Saudi Arabia’s desert dream is turning into a nightmare


Saudi Arabia’s desert dream is turning into a nightmare

Aramco is a fearsome beast, but there are signs its prowess is diminishing, and with it a nation shockingly dependent on it

Ben Marlow

At a dizzying 469 pages, the prospectus issued by Saudi Aramco ahead of its debut international bond sale is no easy read. Yet for those with even a passing interest in business, finance, or geopolitics, it is a treasure trove of fascinating information that lifts the lid on the world’s biggest company for the first time and reveals just how inextricably linked the fortunes of Saudi Arabia are with a single corporation.
Until recently, the kingdom had been planning a blockbuster stock market float of the state-backed oil goliath. It was dubbed the sale of the century. Bankers, lawyers and accountants flocked to Riyadh in the hope of landing a lucrative role on a project long considered unthinkable. Even UK Prime Minister Theresa May flew out to the Middle East in a desperate effort to try to get in on the action.
The move should have underlined Saudi Arabia’s might on the world stage.
Aramco was tipped to fetch a gargantuan $2-trillion valuation and help bankroll Crown Prince Mohammed bin Salman’s highly ambitious plans to modernise and diversify Saudi Arabia’s oil-dependent economy. Instead, the float plans were shelved and the kingdom has decided to raise $10bn from international investors instead, forcing it to open its books anyway.
It’s an odd move.
Some thought the Saudis backtracked on a share sale because the prince realised Aramco would not fetch the $2-trillion valuation he was hoping for. Others claimed that cagey Saudi officials hated all the advisers poking around under the bonnet of its most precious asset. Yet, the end result is the same, if not worse.
The bond prospectus succeeds in revealing, for the first time, just how fearsome a beast Aramco is. The national oil producer racked up profits of £85bn in 2018, more than any other company on the planet and equivalent to £233m per day. Profits were almost double those of Apple, at £45bn, and nearly five times that of its nearest rivals, Royal Dutch Shell and ExxonMobil. Before tax was paid, Aramco generated an astonishing £171bn in oil earnings.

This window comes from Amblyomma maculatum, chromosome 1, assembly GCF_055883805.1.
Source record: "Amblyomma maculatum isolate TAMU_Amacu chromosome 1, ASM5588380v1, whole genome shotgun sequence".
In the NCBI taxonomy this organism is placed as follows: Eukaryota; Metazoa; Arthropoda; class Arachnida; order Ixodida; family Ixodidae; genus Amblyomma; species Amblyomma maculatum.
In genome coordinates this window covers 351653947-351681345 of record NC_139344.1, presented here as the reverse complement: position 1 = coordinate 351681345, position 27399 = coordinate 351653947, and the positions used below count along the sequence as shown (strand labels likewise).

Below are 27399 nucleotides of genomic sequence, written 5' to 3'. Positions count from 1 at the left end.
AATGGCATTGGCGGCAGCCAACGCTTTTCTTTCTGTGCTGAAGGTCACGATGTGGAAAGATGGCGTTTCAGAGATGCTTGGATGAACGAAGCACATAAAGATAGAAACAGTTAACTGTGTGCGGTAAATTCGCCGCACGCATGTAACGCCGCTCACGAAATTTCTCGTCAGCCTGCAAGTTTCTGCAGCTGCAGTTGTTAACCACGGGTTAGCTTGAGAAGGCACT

Meanwhile, the cost of extracting a barrel of oil from the desert comes in at just $7.50 before tax, compared with about $30 for other majors, and production stands at 12 million barrels a day, more than a 10th of the world’s total production.
But dig past the headline numbers and there are clear signs of a company whose prowess is diminishing, and with it a country that has become so reliant on it that you wonder if someone in the economics ministry got their numbers wrong.
Jaw-dropping dependence
At the heart of the mighty Aramco machine is the vast Ghawar oilfield, but it is now pumping less oil than the Permian basin in the US, demonstrating how the kingdom’s power is already waning as the balance of power in the global energy system has shifted.
Yet, the extent of the government’s dependence on a single commodity is truly jaw-dropping.The prospectus reveals that Aramco paid the government $200bn in 2018, in royalties, taxes and dividends. In 2017, Saudi Aramco provided 63% of all state revenues and almost half of real GDP. Add in a total of 51 risk factors stretching across 20 pages, ranging from volatile oil prices, US litigation and even the weather, and the fragility of the country’s finances become even more stark, particularly at a time when the world is shifting to cleaner fuel.The crown prince’s desert dream is in danger of becoming a mirage.– © Telegraph Media Group Limited (2019)

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